When you leave an employer, you have various options for what to do with your retirement account. (UBS)

Option 1: Withdraw the money as a lump sum
When you cash out of a retirement account, the money is sent to you directly. This means that you can deposit the funds in your bank account and spend the money however you'd like. But, you won't be able to spend it all. That's because, generally speaking, your employer plan will be required to withhold 20% as a prepayment of federal income taxes, and you may be subject to a 10% penalty if you weren't at least age 55 when you left that job. What's more, you may end up owing more money to the IRS when you file your taxes depending on your income level.

Option 2: Leave the money in your plan

Generally speaking, if your balance is over USD 7,000 in your employer-sponsored retirement plan, then you're able to keep the money where it is. Balances left in a plan that are below this threshold are typically “forced out,” which means the funds would generally be rolled over to an IRA. If your vested balance is below USD 1,000, your previous employer may cash out your account and send you a check in the mail—if not rolled over to an IRA or your new employer's plan, this would likely result in the same taxes and penalty mentioned above in Option 1.

Option 3: Roll over to your new employer plan

If you've moved to a new job and are eligible to participate in their 401(k) plan, you may be able to roll your existing account into the new plan. While the money would be cashed out of your plan, you won't be subject to the taxes and penalties described above (Option 1) as long as the funds are rolled directly over to the new plan. This means the dollars will be able to maintain their tax-deferred status in the new plan until they are distributed in retirement. Before taking any action, it's important to understand your new employer's rollover rules to confirm that the rollover would be accepted.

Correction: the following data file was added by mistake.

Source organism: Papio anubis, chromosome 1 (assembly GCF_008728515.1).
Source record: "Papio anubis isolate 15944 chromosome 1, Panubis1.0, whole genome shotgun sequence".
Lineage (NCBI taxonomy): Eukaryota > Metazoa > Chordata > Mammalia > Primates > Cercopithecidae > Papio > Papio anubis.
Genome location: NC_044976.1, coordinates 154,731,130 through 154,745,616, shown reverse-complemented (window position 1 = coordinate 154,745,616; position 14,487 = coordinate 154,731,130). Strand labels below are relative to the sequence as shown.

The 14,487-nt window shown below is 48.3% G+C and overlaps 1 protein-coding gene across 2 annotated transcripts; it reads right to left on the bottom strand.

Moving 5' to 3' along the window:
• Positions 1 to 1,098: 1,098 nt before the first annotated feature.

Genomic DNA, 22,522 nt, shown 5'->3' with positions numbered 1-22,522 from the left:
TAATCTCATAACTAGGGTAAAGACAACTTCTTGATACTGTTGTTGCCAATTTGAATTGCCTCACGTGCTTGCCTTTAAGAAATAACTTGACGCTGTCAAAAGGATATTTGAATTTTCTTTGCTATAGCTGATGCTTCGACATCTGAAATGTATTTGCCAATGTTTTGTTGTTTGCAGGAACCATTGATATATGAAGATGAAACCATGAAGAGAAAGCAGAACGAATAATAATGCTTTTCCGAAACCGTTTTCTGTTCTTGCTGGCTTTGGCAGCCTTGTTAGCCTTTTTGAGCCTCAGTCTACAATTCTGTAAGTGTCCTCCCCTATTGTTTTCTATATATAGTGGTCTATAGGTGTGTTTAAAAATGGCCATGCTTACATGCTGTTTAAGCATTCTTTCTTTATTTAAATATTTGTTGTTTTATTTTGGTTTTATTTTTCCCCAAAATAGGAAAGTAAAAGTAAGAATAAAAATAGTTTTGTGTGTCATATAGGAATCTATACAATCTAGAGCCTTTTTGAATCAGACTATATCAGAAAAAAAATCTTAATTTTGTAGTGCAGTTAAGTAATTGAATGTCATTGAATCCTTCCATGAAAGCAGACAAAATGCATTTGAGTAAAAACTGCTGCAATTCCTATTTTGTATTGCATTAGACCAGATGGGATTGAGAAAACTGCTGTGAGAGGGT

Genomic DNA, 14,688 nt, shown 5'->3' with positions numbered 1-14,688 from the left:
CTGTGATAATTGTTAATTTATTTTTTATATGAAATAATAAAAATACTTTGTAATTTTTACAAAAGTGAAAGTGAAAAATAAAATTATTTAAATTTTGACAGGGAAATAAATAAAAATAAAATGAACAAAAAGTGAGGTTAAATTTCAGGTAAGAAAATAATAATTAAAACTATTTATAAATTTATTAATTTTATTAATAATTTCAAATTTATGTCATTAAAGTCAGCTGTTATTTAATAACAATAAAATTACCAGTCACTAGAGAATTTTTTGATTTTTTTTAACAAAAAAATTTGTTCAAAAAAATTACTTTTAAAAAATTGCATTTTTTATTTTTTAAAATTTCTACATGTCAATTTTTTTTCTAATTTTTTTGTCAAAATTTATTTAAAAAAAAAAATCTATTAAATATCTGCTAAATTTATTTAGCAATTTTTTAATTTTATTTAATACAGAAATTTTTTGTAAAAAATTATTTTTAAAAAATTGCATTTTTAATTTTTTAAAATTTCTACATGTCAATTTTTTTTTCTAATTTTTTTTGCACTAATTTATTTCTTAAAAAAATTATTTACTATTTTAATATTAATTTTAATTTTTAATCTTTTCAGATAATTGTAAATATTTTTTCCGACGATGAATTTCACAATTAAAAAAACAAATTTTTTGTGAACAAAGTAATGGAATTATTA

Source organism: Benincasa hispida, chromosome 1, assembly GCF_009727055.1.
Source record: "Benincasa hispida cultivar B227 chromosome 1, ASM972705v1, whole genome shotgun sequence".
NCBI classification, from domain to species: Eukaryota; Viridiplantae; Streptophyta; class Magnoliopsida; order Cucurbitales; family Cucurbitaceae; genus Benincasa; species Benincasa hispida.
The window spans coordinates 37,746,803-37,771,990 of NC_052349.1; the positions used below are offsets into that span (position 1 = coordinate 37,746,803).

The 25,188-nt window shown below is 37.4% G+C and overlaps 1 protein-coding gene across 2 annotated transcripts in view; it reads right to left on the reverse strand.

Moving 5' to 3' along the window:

Option 4: Roll over to a Traditional IRA or Roth IRA
Similar to rolling your 401(k) account from a previous employer's plan to a new employer's plan, rolling it into a Traditional IRA allows the funds to maintain the same tax-deferred status. And, if you roll a Roth 401(k) from a previous employer into a Roth IRA, the assets will continue to grow in a tax-free environment.

You also have the option to roll a Traditional 401(k) into a Roth IRA. However, this is considered a Roth conversion and is a taxable event. The tax burden of a Roth conversion is based on the taxable portion of your Traditional IRA or 401(k), which is the amount in excess of any nondeductible (after-tax) contributions.

What should you do?

If you're considering leaving the money in the plan, keep in mind that your vesting is based on your length of service, not how long the money has been in the account—if you aren’t fully vested when you leave that job, then you forfeit the dollars that are unvested. Even still, there are many reasons why you may decide to leave your money in the plan, such as lower fees or the plan's investment line-up. In the instance you have not identified any such reason, you may wish to consider your other options.

Additionally, it's important to note that as a former employee, you won't be able to continue contributing to the plan. This doesn't mean that you cannot or should not contribute to a new employer's plan or an IRA (if applicable)—these are among the best ways to grow your wealth on a tax-advantaged basis. But your 401(k) contributions, up until you separated from service, occurred automatically (as a payroll election that was deducted from your paychecks). To continue saving automatically and stay on track for retirement, you may want to consider setting up new automatic savings contributions (and investment elections) in another IRA and/or 401(k) account.

Read the full report Modern Retirement Monthly: What should you do with your old 401(k) plan? 26 June 2024.

Watch the video summary of three steps to take with your retirement savings when you leave a job.

Main contributors: Ainsley Carbone and Justin Waring